Systems Engineering and RDBMS

More on Regular Expression enhancements in Oracle 11g

Posted by decipherinfosys on March 12, 2008

In our previous blog posts, we had covered REGEXP_REPLACE and REGEXP_COUNT

Today we will talk about enhancements made to REGEXP_INSTR and REGEXP_SUBSTR functions which are available since Oracle 10g. A new parameter sub-expression is introduced in REGEXP_INSTR and REGEXP_SUBSTR functions. This parameter takes in an integer value 0 to 9. The integer value indicates which sub-expression should be searched for in the source string. So in simple terms, it allows us to search for the 1st, 2nd, 3rd…up to 9th subexpression. For the complete syntax of both the functions, please refer to the Oracle SQL Reference Manual. The basic difference is that REGEXP_INSTR returns the position of the subexpression while REGEXP_SUBSTR returns the actual subexpression.

What is the subexpression we are talking about? Subexpression is nothing but the portion of the string or a pattern surrounded with parenthesis. They are numbered in the order of the occurrence of their left parenthesis. Let us understand with couple of simple examples. Matching numbers below the pattern indicates the start and end of the subexpression.

‘( ( Dec ) ipher )’ contains two subexpressions
1 2 2 1
• Decipher – This is covered with parenthesis. This is first subexpression.
• Dec – This is nested subexpression which starts with 2nd left parenthesis. So this is 2nd subexpression.

Let us make this a little more complex.

‘( ( (Dec ) ipher ) ( ( In ) ( form )ation ) ) Systems’ contains 6 subexpressions.
1 23 3 2 4 5 5 6 6 4 1

With this basic understanding of subexpression , now let us start with the example of functions it self.

REGEXP_INSTR:

First we will check REGEXP_INSTR function. In first example, we would like to know the position of the 4th subexpression in the pattern. Connect to SQL*Plus and run following sql.

SQL> SELECT REGEXP_INSTR(‘Decipher Information Systems’,
2 ‘(((Dec)ipher) ((In)(form)ation)) Systems’,
3 1, 1, 0, ‘i’, 4) instr_position
4 FROM dual;

INSTR_POSITION
————–
10

Above SQL returned the position of the first character of the subexpression which is 10. This output is governed by the value of the 5th parameter returning_option. Following is the brief explanation of the parameters of the function REGEXP_INSTR in the order.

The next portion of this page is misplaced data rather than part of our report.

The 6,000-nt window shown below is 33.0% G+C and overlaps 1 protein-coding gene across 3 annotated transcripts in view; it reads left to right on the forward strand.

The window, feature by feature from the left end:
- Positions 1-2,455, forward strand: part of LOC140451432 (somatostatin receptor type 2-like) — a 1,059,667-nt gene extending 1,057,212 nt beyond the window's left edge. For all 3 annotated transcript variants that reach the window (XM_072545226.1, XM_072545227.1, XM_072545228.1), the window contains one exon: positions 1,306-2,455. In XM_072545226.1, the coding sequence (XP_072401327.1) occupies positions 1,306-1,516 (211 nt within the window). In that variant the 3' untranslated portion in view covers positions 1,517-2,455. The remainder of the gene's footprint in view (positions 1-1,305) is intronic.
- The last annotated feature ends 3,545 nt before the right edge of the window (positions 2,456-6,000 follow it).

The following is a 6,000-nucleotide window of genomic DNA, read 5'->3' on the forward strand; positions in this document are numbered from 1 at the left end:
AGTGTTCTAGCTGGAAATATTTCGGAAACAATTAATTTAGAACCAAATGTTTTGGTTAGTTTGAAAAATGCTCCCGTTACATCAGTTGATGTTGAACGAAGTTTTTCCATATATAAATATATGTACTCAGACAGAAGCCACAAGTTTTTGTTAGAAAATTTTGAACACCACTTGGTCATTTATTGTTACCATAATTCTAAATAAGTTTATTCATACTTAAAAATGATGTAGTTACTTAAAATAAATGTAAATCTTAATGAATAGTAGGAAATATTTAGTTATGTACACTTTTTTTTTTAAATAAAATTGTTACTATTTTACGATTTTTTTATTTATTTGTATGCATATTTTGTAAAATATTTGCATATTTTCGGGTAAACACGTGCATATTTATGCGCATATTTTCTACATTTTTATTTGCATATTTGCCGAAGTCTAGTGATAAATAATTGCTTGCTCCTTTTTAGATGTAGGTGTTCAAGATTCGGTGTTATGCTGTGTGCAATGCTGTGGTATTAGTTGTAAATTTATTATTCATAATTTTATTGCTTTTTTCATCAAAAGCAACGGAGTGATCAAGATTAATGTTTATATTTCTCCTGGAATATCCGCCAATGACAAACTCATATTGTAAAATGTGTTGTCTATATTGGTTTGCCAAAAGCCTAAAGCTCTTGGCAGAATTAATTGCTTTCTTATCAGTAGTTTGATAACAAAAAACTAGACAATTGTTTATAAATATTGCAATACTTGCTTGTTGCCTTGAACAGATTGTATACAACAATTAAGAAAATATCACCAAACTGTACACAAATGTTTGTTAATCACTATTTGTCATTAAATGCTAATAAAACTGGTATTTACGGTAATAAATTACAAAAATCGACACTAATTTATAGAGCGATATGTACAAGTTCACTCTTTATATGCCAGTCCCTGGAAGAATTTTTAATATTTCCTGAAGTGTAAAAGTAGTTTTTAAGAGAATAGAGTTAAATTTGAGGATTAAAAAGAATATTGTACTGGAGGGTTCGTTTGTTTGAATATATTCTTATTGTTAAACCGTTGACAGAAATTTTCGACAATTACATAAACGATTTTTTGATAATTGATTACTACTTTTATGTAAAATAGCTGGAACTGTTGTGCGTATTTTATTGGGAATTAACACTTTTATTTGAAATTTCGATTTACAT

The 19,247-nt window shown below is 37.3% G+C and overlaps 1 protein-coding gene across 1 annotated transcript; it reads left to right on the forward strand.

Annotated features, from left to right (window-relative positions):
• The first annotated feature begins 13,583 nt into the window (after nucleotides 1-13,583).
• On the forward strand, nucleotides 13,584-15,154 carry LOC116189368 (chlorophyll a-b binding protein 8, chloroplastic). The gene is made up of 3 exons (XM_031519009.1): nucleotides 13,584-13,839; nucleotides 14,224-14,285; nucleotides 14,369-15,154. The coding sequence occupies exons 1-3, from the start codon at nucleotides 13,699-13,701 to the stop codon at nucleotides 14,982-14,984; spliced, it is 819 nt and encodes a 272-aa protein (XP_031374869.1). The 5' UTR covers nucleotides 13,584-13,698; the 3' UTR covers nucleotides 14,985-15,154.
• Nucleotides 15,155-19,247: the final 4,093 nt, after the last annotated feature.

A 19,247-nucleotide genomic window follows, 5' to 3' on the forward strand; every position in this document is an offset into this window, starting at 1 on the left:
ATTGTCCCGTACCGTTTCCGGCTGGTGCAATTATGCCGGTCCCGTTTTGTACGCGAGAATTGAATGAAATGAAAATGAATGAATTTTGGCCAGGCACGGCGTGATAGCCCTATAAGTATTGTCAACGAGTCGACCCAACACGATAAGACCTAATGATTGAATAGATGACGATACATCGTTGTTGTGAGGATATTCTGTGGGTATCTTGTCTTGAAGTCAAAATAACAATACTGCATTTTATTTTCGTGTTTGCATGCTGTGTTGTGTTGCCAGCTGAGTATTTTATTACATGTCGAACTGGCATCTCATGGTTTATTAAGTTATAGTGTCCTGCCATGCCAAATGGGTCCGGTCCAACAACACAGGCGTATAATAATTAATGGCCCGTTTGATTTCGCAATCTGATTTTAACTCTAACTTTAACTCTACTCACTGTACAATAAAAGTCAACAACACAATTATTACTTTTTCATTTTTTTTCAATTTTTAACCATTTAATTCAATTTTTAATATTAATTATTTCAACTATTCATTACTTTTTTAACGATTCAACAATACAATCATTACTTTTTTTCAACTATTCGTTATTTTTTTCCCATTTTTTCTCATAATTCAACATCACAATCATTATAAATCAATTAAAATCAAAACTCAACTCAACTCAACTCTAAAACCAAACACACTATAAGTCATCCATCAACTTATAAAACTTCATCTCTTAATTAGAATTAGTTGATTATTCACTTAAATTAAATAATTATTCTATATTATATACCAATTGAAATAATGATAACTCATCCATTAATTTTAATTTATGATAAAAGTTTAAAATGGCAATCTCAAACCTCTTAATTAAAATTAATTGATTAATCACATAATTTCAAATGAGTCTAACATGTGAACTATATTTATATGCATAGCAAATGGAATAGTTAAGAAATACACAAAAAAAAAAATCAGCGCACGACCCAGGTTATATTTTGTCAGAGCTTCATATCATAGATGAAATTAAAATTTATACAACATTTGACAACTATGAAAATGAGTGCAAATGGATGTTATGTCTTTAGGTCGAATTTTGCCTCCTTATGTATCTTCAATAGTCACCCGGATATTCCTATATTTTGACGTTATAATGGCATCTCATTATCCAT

• Source string:
• Pattern: Is any string, pattern or text which will be found in the source string. Data type of pattern will be converted to data type of source string, if it is different than the source string.
• Position: It is a non zero positive value from which search should begin.
• Occurrence: Indicates which occurrence of the pattern
• Return_option: As mentioned earlier, it governs the outcome of the function. If value is 0, it returns the position of the first character of the occurrence as shown in example above. This is default behavior. If value is set to 1, it returns the position of the character after the occurrence of the subexpression.
• Matching parameter: which controls the behavior of the search. Values are same as value of the corresponding parameter of REGEXP_COUNT function.
• Subexpression: Any integer value from 0 to 9 which indicates subexpression occurrence.

Here is the another example of the REGEXP_INSTR function where return_option parameter value is set to 1.

SQL> SELECT REGEXP_INSTR(‘Decipher Information Systems’,
2 ‘(((Dec)ipher) ((In)(form)ation)) Systems’,
3 1, 1, 1, ‘i’, 4) instr_position
4 FROM dual;

INSTR_POSITION
————–
21

REGEXP_SUBSTR:

This function actually returns the subexpression. Here is the example.

SQL> SELECT REGEXP_SUBSTR(‘Decipher Information Systems’,
2 ‘(((Dec)ipher) ((In)(form)ation)) Systems’,
3 1, 1,’i’, 4) Text
4 FROM dual;

TEXT
———–
Information

Above SQL gives us the value of the 4th subexpression in the pattern. Let us check another example to find out 2nd occurrence of the 6th subexpression. Since there is no 2nd occurrence of the matching pattern, it returns null value. Here is the SQL.

SQL> SELECT REGEXP_SUBSTR(‘Decipher Information Systems’,
2 ‘(((Dec)ipher) ((In)(form)ation)) Systems’,
3 1, 2,’i’, 6) Text
4 FROM dual;

T

Now instead of 2nd, we will try to find 1st occurrence of the same subexpression.

SQL> SELECT REGEXP_SUBSTR(‘Decipher Information Systems’,
2 ‘(((Dec)ipher) ((In)(form)ation)) Systems’,
3 1, 1,’i’, 6) Text
4 FROM dual;

TEXT
———–
form

REGEXP_SUBSTR also has the same parameters as REGEXP_INSTR except return_optn parameter.

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